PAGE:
Gather the unripe figs, take them home, remove any excess stalk, pierce each one several times with a cocktail stick or other spiky item, place them in a pan with warm water, bring to the boil and boil for 15 minutes. Strain, return figs to the pan, top up with fresh warm water, bring to the boil, boil for 15 minutes and strain again. This time taste a small piece of one of the figs to ensure the bitterness is reduced to your liking, if not put them back in the pan, add warm water and boil again for 15 minutes (mine took three boilings to remove the bitterness). Once satisfied with the taste, gently place the figs into clean sterilised jars, adding herbs, spices, flowers etc of your choosing as you do so and then cover with the sugar syrup. Place lids on jars (I used Kilner 500ml screw-top jars) but not too tightly and then place filled jars in a deep pan (covering the pan bottom with several layers of kitchen roll to prevent the jars from coming into direct contact with the base), top the pan up to the base of the jar lids, bring to the boil and boil for approx 30 minutes. After 30 mins, turn off the heat source, remove jars very gently and place on a wooden chopping board, leave 12 hours and test the lids have sealed properly - as the jars cool after the boiling phase, an air vacuum will form and pull the lids tightly onto the jar.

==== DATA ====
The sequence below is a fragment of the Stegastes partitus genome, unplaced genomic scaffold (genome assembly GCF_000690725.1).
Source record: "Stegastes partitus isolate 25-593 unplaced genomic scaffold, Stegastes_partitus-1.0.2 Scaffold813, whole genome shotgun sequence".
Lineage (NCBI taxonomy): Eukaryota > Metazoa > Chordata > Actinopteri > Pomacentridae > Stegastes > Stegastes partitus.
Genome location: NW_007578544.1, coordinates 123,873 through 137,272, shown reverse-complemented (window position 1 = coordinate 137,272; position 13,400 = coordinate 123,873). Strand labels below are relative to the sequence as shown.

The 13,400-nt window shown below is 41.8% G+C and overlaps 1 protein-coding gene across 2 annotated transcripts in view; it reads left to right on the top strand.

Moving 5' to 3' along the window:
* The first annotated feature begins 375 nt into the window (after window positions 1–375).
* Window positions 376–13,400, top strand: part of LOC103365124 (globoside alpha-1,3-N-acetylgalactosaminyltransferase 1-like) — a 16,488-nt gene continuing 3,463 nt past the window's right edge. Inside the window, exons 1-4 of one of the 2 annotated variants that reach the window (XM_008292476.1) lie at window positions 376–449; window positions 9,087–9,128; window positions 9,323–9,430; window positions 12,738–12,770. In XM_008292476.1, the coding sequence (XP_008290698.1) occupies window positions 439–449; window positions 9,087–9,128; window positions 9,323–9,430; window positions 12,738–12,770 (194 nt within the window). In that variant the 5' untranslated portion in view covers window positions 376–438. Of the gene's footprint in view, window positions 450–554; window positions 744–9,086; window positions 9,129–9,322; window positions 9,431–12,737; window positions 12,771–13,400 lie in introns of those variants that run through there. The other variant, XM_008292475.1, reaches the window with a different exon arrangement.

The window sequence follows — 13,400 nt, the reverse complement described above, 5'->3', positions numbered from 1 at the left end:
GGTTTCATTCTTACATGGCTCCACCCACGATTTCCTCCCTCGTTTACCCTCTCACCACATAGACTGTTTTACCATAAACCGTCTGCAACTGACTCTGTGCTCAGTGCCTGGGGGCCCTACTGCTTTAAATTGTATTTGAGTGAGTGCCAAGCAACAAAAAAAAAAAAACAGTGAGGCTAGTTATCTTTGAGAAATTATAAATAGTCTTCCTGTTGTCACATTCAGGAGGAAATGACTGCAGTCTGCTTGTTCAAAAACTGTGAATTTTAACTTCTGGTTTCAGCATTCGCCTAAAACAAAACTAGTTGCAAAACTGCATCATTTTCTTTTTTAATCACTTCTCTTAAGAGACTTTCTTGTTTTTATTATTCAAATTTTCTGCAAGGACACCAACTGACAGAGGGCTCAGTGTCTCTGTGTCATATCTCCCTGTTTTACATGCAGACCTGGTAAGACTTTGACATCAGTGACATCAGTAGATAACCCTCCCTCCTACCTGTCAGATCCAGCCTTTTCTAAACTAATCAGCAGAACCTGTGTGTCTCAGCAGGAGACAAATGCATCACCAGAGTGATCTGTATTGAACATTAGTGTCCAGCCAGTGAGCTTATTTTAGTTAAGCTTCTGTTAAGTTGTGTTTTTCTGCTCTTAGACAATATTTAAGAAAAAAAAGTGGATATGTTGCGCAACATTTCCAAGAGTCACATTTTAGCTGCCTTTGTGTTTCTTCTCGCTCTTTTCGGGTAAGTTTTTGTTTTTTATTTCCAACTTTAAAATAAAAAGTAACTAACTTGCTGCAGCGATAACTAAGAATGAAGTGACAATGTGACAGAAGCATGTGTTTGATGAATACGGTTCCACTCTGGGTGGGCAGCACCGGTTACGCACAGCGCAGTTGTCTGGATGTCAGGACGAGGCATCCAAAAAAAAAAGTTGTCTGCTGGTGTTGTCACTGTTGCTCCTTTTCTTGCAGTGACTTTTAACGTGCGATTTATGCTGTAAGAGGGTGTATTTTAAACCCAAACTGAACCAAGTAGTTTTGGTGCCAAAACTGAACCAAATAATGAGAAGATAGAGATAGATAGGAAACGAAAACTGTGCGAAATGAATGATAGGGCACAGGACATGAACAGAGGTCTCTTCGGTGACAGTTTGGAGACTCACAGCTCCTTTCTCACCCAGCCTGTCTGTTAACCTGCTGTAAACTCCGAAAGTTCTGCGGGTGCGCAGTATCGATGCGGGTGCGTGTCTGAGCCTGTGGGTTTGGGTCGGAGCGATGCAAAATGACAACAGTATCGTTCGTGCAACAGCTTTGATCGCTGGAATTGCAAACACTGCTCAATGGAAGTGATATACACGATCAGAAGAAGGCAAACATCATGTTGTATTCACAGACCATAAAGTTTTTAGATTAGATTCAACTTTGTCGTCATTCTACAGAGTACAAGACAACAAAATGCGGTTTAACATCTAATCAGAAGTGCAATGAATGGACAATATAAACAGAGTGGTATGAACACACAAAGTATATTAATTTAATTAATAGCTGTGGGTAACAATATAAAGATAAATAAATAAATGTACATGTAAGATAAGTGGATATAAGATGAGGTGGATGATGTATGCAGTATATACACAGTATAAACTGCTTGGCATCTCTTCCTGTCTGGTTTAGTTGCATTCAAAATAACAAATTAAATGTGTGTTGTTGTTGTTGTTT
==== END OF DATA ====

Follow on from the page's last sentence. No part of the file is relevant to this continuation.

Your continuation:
Batch #1: I used a Douglas Fir Sugar to make the syrup for two of my jars, adding, Elderflower, Meadowsweet blossoms, Red Clover flower heads and slices of lemon, altering the flavour combinations. To the third jar I added a simple sugar syrup and added sprigs of Noble Fir, Elderflower and slices of lemon.

Batch #2: Golden Granulated Sugar w/ Honeysuckle,  Lime Zest, Rose, Orange & Cloves.

You can keep up to date with some of my other foraging activities, dare I say it, on facebook: www.facebook.com/EdibleLeeds/